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Common Causes and Types of Hydraulic Fluid Contamination
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Common Causes and Types of Hydraulic Fluid Contamination

09/21/2022

If your hydraulic system experiences hydraulic fluid contamination, it can result in severe damage. The most effective way to deal with contamination is to be aware of the potential sources that could result in hydraulic cylinder repair. We’ve outlined five different types of hydraulic fluid contamination and how our team can help you make the necessary repairs. 

5 Types of Hydraulic Fluid Contamination

It’s normal for various types of hydraulic systems  to be potentially exposed to contamination while it runs. Here are some common types of contamination that could impact your machinery. 

Air Contamination

If your hydraulic fluid resembles a foamy substance, it could be the result of air contamination. As you can imagine, air does not have a positive impact on your hydraulic fluid or system components as it impacts its compressibility. If there is enough air contamination, it can also impact your machine’s efficiency such as the torque from your final drive and the cycle time for your attachments. 

The process of minimizing air contamination is simple: if you can avoid it, don’t expose your hydraulic system unnecessarily to air. You should also make sure that your hydraulic system reservoirs and suction lines are not adding air to the oil.

Water Hydraulic Contamination

Another type of hydraulic fluid contamination is from water as it can pose a threat to the health of your hydraulic fluid. In addition to impacting compressibility, it can also result in corrosion issues. Water can impair the hydraulic fluid’s ability to act as a lubricant and result in sludge formation. 

The effects of water in hydraulic oil can also include cavitation in your machine’s pump which can be expensive and tricky to repair (or replace). Looking at the fluid can give you insight into whether it’s been contaminated. If the fluid has a milky appearance, it’s likely contaminated by water. Make sure to avoid leaving your hydraulic fluid exposed to the atmosphere where moisture can be absorbed. 

Chemical Contamination of the Hydraulic Fluid

Another way you might see contamination in hydraulic systems results from chemicals. The main cause of chemical contamination stems from the natural degradation of the hydraulic fluid. The chemicals that make up your fluid break down into different components over time, and these are not ideal for your system. In cases of excessive heat, this process speeds up. In the case that two hydraulic fluids are mixed together and they don’t have compatible additives, it could result in a chemical reaction that results in chemical contamination. This is an essential reason why you shouldn’t mix different types of hydraulic fluid.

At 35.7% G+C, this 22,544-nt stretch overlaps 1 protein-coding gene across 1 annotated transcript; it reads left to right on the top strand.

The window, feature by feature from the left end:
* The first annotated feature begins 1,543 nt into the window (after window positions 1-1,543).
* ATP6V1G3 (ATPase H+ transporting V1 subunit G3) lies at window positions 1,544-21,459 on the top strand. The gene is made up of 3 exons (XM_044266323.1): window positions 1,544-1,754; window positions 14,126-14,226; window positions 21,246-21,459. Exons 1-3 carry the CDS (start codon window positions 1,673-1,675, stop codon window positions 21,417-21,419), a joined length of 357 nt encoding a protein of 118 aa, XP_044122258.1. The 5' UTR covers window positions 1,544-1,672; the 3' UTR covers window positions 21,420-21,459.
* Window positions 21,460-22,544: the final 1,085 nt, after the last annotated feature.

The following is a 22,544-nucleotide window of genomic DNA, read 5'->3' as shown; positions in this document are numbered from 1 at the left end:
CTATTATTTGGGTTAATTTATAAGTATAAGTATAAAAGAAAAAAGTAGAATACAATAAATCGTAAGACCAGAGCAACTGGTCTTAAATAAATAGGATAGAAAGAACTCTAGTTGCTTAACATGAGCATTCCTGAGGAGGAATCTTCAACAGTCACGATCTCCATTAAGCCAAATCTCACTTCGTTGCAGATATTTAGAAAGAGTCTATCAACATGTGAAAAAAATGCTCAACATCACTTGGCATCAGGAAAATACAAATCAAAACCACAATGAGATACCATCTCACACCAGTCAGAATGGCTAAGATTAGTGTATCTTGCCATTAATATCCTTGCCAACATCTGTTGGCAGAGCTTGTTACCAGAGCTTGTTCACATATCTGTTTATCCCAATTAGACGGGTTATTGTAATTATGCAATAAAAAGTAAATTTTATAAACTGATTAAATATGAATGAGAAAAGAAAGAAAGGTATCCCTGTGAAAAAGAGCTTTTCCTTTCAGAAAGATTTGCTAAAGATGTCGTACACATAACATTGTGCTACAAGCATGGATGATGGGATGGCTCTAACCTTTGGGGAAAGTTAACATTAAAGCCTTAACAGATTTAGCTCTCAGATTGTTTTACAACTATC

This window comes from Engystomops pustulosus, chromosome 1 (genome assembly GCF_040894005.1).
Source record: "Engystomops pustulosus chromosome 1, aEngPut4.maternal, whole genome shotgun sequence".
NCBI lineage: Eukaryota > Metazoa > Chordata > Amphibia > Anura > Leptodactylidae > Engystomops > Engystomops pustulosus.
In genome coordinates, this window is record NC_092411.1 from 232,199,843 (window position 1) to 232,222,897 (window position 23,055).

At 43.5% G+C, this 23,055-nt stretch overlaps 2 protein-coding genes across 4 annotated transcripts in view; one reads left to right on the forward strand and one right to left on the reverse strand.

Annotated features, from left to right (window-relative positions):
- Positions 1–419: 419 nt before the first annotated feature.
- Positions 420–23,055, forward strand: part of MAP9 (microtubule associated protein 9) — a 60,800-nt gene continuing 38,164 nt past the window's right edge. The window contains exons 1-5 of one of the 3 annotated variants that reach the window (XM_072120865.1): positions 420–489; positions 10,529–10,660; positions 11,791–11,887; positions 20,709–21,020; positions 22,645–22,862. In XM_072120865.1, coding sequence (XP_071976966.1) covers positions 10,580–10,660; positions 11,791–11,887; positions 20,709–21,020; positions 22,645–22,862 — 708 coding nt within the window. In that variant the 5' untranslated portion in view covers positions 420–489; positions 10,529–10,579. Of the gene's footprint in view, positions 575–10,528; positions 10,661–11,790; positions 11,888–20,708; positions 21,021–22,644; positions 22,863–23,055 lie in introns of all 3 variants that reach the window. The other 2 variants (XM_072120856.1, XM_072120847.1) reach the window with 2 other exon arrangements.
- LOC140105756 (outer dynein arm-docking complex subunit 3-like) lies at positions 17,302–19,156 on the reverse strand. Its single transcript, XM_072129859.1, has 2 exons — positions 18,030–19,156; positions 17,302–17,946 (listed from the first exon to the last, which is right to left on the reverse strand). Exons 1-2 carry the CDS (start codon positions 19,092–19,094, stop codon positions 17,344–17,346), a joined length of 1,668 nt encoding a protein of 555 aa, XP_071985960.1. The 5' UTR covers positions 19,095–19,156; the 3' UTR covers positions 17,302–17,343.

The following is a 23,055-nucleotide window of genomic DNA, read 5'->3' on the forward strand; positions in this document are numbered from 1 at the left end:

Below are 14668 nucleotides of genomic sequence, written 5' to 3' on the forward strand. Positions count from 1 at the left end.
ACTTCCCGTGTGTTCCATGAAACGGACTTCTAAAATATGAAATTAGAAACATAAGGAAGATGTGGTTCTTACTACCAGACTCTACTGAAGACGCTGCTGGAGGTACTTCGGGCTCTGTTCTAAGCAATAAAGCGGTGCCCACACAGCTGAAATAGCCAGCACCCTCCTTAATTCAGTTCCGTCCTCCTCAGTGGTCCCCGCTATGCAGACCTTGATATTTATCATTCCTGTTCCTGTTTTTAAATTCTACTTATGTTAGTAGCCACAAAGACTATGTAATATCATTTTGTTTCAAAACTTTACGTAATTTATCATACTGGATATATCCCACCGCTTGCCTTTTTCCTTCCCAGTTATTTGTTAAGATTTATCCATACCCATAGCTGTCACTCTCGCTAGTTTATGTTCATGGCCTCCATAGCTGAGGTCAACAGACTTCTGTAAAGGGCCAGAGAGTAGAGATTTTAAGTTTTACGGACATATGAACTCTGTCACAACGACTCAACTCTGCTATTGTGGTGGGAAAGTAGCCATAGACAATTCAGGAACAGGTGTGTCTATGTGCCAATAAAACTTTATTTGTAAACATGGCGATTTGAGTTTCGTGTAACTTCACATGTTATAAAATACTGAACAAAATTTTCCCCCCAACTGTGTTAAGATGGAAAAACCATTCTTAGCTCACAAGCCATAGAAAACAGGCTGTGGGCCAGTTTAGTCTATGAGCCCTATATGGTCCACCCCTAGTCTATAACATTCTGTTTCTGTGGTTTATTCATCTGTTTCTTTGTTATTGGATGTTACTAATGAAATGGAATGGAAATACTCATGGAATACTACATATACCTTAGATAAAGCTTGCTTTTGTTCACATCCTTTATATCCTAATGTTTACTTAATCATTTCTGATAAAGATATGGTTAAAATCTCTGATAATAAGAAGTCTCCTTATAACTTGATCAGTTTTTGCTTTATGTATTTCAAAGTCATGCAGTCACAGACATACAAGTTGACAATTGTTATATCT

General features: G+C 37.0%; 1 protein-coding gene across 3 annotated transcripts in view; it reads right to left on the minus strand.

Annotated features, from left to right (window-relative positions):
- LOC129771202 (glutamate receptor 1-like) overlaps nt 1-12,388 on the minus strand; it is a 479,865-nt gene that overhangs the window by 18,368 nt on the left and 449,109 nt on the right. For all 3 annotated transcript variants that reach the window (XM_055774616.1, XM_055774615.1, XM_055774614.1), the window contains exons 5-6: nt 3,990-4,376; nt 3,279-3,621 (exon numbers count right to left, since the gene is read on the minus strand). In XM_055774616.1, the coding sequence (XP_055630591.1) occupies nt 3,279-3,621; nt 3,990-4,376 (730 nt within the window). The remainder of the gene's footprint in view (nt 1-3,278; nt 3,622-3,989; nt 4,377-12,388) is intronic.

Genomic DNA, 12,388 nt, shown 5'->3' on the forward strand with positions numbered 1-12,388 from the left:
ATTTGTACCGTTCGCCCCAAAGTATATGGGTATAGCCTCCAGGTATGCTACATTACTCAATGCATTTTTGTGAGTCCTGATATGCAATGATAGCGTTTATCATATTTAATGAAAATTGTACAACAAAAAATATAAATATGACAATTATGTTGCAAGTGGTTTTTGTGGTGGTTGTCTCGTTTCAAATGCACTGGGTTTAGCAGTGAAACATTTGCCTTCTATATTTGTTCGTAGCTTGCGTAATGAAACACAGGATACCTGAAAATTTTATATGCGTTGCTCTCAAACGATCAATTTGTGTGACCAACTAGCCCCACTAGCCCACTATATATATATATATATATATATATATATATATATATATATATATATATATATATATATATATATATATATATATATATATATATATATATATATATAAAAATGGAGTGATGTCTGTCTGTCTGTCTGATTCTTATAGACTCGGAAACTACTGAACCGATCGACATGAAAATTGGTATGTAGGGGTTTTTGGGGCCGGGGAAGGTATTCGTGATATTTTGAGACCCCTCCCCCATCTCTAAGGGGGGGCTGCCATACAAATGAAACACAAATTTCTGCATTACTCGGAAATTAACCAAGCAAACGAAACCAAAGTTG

Ingressed Contamination

Ingressed particulate contamination occurs when particles have traveled from the outside of your hydraulic system to the inside (as opposed to generated contamination). This type of contamination may include sand, mud, dirt, and dust. These particles typically enter your hydraulic system when it’s opened while it’s being repaired or maintained. It could also enter through leaking seals, another reason that we encourage machine owners to take care of leaking seals as soon as possible. 

In the case that fluid begins to leak out, contamination can enter. To avoid this, open your hydraulic in a clean environment, and clean the equipment off before you open it so nothing falls inside of the system. 

Particulate Hydraulic Contamination

If there are particulate contaminants that are circulating on the inside of your fluid power system, this debris can pollute the hydraulic fluid inside of your system. When there are abrasive particulate contaminants such as sand, dirt, or metal flakes, it can score precision-machined parts in your ground support equipment. This could result in your hydraulic pumps and motors failing. With particulate hydraulic contamination, there is an increased risk of cavitation or the formation of vapor-filled cavities. 

Common Sources of the Hydraulic Fluid Contamination

When it comes to hydraulic cylinders industries, this contamination is widespread. Here are some common sources of dirty hydraulic fluid. 

Contamination During Production